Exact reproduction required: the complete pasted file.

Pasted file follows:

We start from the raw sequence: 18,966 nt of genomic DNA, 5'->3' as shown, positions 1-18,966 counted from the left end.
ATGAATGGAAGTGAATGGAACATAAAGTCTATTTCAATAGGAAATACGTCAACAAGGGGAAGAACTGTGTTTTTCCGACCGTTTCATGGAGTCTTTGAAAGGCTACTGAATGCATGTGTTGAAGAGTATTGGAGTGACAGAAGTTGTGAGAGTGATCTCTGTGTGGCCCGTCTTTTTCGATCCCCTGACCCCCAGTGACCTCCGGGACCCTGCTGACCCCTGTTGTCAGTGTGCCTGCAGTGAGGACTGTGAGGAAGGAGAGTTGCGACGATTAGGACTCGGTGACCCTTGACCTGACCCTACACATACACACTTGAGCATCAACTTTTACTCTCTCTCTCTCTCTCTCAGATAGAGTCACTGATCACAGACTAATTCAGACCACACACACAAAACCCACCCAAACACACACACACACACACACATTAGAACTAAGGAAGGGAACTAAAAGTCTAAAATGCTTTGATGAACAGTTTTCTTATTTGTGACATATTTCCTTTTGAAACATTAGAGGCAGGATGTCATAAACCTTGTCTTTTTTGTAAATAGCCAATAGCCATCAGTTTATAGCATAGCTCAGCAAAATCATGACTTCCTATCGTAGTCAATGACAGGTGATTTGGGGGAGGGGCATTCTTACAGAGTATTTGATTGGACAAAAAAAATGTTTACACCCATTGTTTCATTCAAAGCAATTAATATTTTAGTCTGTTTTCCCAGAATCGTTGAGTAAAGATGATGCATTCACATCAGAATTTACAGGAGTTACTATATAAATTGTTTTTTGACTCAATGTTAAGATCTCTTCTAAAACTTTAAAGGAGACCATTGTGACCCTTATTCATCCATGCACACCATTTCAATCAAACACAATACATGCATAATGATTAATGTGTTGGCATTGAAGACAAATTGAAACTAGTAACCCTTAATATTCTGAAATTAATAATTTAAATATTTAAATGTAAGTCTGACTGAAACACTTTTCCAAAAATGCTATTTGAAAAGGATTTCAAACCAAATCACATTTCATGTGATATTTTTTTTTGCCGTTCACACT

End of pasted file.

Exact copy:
We start from the raw sequence: 18,966 nt of genomic DNA, 5'->3' as shown, positions 1-18,966 counted from the left end.
ATGAATGGAAGTGAATGGAACATAAAGTCTATTTCAATAGGAAATACGTCAACAAGGGGAAGAACTGTGTTTTTCCGACCGTTTCATGGAGTCTTTGAAAGGCTACTGAATGCATGTGTTGAAGAGTATTGGAGTGACAGAAGTTGTGAGAGTGATCTCTGTGTGGCCCGTCTTTTTCGATCCCCTGACCCCCAGTGACCTCCGGGACCCTGCTGACCCCTGTTGTCAGTGTGCCTGCAGTGAGGACTGTGAGGAAGGAGAGTTGCGACGATTAGGACTCGGTGACCCTTGACCTGACCCTACACATACACACTTGAGCATCAACTTTTACTCTCTCTCTCTCTCTCTCAGATAGAGTCACTGATCACAGACTAATTCAGACCACACACACAAAACCCACCCAAACACACACACACACACACACATTAGAACTAAGGAAGGGAACTAAAAGTCTAAAATGCTTTGATGAACAGTTTTCTTATTTGTGACATATTTCCTTTTGAAACATTAGAGGCAGGATGTCATAAACCTTGTCTTTTTTGTAAATAGCCAATAGCCATCAGTTTATAGCATAGCTCAGCAAAATCATGACTTCCTATCGTAGTCAATGACAGGTGATTTGGGGGAGGGGCATTCTTACAGAGTATTTGATTGGACAAAAAAAATGTTTACACCCATTGTTTCATTCAAAGCAATTAATATTTTAGTCTGTTTTCCCAGAATCGTTGAGTAAAGATGATGCATTCACATCAGAATTTACAGGAGTTACTATATAAATTGTTTTTTGACTCAATGTTAAGATCTCTTCTAAAACTTTAAAGGAGACCATTGTGACCCTTATTCATCCATGCACACCATTTCAATCAAACACAATACATGCATAATGATTAATGTGTTGGCATTGAAGACAAATTGAAACTAGTAACCCTTAATATTCTGAAATTAATAATTTAAATATTTAAATGTAAGTCTGACTGAAACACTTTTCCAAAAATGCTATTTGAAAAGGATTTCAAACCAAATCACATTTCATGTGATATTTTTTTTTGCCGTTCACACT